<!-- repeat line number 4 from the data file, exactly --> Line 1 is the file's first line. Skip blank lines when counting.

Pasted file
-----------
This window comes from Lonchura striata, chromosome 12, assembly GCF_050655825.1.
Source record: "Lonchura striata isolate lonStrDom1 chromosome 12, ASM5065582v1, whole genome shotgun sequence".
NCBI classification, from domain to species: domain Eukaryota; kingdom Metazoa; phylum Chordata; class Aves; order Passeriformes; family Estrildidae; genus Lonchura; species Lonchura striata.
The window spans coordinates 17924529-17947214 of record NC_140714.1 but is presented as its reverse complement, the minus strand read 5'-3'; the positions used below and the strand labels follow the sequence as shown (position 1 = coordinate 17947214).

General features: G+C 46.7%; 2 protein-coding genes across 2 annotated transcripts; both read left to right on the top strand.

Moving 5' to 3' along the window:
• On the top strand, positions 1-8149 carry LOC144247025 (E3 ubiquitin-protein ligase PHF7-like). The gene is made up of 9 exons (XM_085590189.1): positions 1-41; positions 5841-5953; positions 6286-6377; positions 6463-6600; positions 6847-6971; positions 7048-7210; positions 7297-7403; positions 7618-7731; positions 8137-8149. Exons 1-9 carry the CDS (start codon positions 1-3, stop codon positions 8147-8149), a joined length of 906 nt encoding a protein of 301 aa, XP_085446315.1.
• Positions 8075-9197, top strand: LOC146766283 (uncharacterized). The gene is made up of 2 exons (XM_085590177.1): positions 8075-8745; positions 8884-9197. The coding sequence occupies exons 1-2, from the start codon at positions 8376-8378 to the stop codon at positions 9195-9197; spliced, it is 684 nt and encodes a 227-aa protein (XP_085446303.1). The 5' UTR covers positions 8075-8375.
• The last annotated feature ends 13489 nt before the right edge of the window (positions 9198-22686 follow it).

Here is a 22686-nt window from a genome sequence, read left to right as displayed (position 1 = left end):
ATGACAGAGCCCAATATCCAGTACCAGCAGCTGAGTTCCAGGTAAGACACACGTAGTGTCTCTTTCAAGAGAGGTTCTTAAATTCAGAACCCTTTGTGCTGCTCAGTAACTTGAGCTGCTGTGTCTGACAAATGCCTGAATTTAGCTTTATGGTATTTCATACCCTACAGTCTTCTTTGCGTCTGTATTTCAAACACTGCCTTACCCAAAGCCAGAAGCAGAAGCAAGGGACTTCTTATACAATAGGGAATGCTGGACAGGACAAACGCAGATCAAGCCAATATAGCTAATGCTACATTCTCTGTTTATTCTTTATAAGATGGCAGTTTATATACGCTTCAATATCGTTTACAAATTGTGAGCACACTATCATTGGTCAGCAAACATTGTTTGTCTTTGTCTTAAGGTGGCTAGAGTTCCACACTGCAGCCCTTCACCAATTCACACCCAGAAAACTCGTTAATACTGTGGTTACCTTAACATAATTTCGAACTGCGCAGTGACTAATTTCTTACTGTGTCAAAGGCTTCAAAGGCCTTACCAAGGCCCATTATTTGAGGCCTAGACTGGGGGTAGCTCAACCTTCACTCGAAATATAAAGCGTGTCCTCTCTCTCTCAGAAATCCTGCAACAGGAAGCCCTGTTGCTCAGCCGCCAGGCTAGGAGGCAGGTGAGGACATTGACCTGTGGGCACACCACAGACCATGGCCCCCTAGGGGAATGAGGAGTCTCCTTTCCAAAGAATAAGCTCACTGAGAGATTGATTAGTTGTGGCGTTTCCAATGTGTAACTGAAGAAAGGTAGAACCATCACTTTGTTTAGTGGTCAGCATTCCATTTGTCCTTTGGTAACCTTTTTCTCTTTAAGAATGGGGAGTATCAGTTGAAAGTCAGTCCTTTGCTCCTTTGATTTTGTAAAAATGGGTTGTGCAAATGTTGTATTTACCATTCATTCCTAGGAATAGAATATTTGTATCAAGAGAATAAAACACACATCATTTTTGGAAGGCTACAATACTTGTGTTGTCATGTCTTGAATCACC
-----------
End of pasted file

The window spans coordinates 17924529-17947214 of record NC_140714.1 but is presented as its reverse complement, the minus strand read 5'-3'; the positions used below and the strand labels follow the sequence as shown (position 1 = coordinate 17947214).